Keegan Korthauer

Assistant Professor

Research Classification

Research Interests

Epigenomics
Single-cell analysis
Statistical genomics

Relevant Thesis-Based Degree Programs

Affiliations to Research Centres, Institutes & Clusters

 
 

Recruitment

Master's students
Doctoral students
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ADVICE AND INSIGHTS FROM UBC FACULTY ON REACHING OUT TO SUPERVISORS

These videos contain some general advice from faculty across UBC on finding and reaching out to a potential thesis supervisor.

Graduate Student Supervision

Master's Student Supervision

Theses completed in 2010 or later are listed below. Please note that there is a 6-12 month delay to add the latest theses.

A new data driven framework for simulating mendelian randomization data (2023)

Mendelian randomization (MR) is a causal inference method that allows biostatisticians to leverage DNA measurements to study causal effects with only observed data. Recent advancements including two-sample summary-level mendelian randomization (TSSLMR) and the data source IEU OpenGWAS database have lowered the barrier for conducting MR studies and opened the opportunity to mine causal effects. In the first part of the thesis, I show that there is a mismatch between the characteristics of modern TSSLMR data and how articles that propose popular TSSLMR models conduct their simulations. Next, I propose my solution: a data driven simulation framework for MR data that aims to be realistic, interpretable and easy to use thanks to a complementary R package implementation. As for the results, I show that models perform far better in literature-based simulations compared to more realistic simulations based on my proposed framework. Lastly, I warn that the mismatch between simulated and real data along with the obtained results may lead researchers to have over optimistic expectations about models performance in real applications.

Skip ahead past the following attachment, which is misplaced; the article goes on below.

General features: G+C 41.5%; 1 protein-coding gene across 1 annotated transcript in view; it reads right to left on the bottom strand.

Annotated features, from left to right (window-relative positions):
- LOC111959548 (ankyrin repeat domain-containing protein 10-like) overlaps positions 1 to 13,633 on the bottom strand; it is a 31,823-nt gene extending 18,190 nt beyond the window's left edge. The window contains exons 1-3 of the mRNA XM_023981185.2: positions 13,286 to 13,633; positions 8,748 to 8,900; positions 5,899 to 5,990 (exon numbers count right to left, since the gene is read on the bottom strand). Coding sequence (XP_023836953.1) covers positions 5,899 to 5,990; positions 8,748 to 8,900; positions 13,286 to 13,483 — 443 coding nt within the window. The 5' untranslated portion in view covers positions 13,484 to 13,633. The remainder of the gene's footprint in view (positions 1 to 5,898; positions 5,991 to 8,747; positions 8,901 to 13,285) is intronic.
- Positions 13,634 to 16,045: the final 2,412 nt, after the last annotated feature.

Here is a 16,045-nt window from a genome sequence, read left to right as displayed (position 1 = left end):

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Evaluating omics-based tests with Bayesian Decision Curve Analysis (2023)

Omics-based tests (OBTs) combine high-dimensional omics features into clinical prediction modelsthat predict diagnosis, prognosis, or treatment effects. Past incidences of premature implementa-tion of OBTs into clinical trials have demonstrated the need for increased rigour in their clinicalevaluation. However, their performance assessment is often limited to classification metrics such assensitivity and specificity, with little regard for formal analysis of clinical decision-making. Decisioncurve analysis (DCA) complements classification metrics by combining classical assessment of pre-dictive performance with the consequences of using a test or model to guide clinical decisions. InDCA, the best clinical decision strategy, such as diagnosing or treating based on an OBT, is the onethat maximizes the concept of net benefit: the net number of true positives (or negatives) providedby a given clinical decision strategy. Before reaching real patients, we must be sufficiently confi-dent that new OBTs actually provide superior clinical decision strategies, as compared to default,standard-of-care strategies. Trained on hundreds to thousands of features, OBTs are particularlyprone to chance results. In this context, the present work develops parametric Bayesian approachesto DCA that allow uncertainty quantification around four fundamental concerns when evaluatingOBT-guided clinical decision strategies: (i) which strategies are clinically useful, (ii) what is thebest available decision strategy, (iii) direct pairwise comparisons between strategies, and (iv) whatis the consequence of the current level of uncertainty. We evaluate the methods using simulationstudies and present a comprehensive case study. We also provide an application to a recently-developed OBT for multi-cancer early detection. Software implementation of the method is freelyavailable in the bayesDCA R package. Ultimately, the Bayesian DCA workflow may help cliniciansand health policymakers make better-informed decisions when choosing and implementing clinicaldecision strategies based on OBTs.

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